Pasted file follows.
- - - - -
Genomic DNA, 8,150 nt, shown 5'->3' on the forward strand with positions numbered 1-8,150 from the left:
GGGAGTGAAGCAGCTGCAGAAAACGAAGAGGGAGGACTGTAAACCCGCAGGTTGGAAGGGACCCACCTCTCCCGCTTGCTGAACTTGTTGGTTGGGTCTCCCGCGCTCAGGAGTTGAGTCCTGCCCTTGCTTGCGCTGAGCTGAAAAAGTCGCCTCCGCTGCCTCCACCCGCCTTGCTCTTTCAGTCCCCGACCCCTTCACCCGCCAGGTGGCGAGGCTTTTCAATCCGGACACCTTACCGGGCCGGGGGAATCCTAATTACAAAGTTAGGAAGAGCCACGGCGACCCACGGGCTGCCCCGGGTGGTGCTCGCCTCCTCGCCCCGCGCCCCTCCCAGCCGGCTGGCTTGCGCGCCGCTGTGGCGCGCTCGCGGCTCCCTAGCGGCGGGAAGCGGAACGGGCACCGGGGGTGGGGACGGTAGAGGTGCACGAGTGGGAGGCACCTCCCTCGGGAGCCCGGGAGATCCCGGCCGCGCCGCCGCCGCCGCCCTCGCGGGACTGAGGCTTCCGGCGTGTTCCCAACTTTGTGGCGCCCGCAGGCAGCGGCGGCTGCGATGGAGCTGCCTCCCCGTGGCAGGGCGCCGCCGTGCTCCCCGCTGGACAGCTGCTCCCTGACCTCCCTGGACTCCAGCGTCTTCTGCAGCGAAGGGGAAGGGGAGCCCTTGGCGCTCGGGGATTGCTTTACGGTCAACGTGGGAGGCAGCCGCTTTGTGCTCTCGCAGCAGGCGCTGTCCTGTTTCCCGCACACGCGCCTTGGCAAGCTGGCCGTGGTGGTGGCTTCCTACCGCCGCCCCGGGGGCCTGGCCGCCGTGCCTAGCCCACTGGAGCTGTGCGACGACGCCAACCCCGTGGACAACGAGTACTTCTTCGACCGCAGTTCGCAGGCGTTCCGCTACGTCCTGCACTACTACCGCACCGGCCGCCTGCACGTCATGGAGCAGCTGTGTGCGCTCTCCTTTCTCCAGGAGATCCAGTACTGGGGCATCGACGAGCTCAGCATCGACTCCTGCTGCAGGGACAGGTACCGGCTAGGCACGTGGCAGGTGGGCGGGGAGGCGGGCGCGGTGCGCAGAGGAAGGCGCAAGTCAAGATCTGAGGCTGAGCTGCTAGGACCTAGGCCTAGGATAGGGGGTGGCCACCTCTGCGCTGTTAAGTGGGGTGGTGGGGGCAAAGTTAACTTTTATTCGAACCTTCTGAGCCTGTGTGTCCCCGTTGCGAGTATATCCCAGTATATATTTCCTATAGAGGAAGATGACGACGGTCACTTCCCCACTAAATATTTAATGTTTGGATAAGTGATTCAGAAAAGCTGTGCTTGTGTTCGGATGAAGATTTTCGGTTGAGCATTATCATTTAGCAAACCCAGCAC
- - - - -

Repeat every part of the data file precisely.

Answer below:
Genomic DNA, 8,150 nt, shown 5'->3' on the forward strand with positions numbered 1-8,150 from the left:
GGGAGTGAAGCAGCTGCAGAAAACGAAGAGGGAGGACTGTAAACCCGCAGGTTGGAAGGGACCCACCTCTCCCGCTTGCTGAACTTGTTGGTTGGGTCTCCCGCGCTCAGGAGTTGAGTCCTGCCCTTGCTTGCGCTGAGCTGAAAAAGTCGCCTCCGCTGCCTCCACCCGCCTTGCTCTTTCAGTCCCCGACCCCTTCACCCGCCAGGTGGCGAGGCTTTTCAATCCGGACACCTTACCGGGCCGGGGGAATCCTAATTACAAAGTTAGGAAGAGCCACGGCGACCCACGGGCTGCCCCGGGTGGTGCTCGCCTCCTCGCCCCGCGCCCCTCCCAGCCGGCTGGCTTGCGCGCCGCTGTGGCGCGCTCGCGGCTCCCTAGCGGCGGGAAGCGGAACGGGCACCGGGGGTGGGGACGGTAGAGGTGCACGAGTGGGAGGCACCTCCCTCGGGAGCCCGGGAGATCCCGGCCGCGCCGCCGCCGCCGCCCTCGCGGGACTGAGGCTTCCGGCGTGTTCCCAACTTTGTGGCGCCCGCAGGCAGCGGCGGCTGCGATGGAGCTGCCTCCCCGTGGCAGGGCGCCGCCGTGCTCCCCGCTGGACAGCTGCTCCCTGACCTCCCTGGACTCCAGCGTCTTCTGCAGCGAAGGGGAAGGGGAGCCCTTGGCGCTCGGGGATTGCTTTACGGTCAACGTGGGAGGCAGCCGCTTTGTGCTCTCGCAGCAGGCGCTGTCCTGTTTCCCGCACACGCGCCTTGGCAAGCTGGCCGTGGTGGTGGCTTCCTACCGCCGCCCCGGGGGCCTGGCCGCCGTGCCTAGCCCACTGGAGCTGTGCGACGACGCCAACCCCGTGGACAACGAGTACTTCTTCGACCGCAGTTCGCAGGCGTTCCGCTACGTCCTGCACTACTACCGCACCGGCCGCCTGCACGTCATGGAGCAGCTGTGTGCGCTCTCCTTTCTCCAGGAGATCCAGTACTGGGGCATCGACGAGCTCAGCATCGACTCCTGCTGCAGGGACAGGTACCGGCTAGGCACGTGGCAGGTGGGCGGGGAGGCGGGCGCGGTGCGCAGAGGAAGGCGCAAGTCAAGATCTGAGGCTGAGCTGCTAGGACCTAGGCCTAGGATAGGGGGTGGCCACCTCTGCGCTGTTAAGTGGGGTGGTGGGGGCAAAGTTAACTTTTATTCGAACCTTCTGAGCCTGTGTGTCCCCGTTGCGAGTATATCCCAGTATATATTTCCTATAGAGGAAGATGACGACGGTCACTTCCCCACTAAATATTTAATGTTTGGATAAGTGATTCAGAAAAGCTGTGCTTGTGTTCGGATGAAGATTTTCGGTTGAGCATTATCATTTAGCAAACCCAGCAC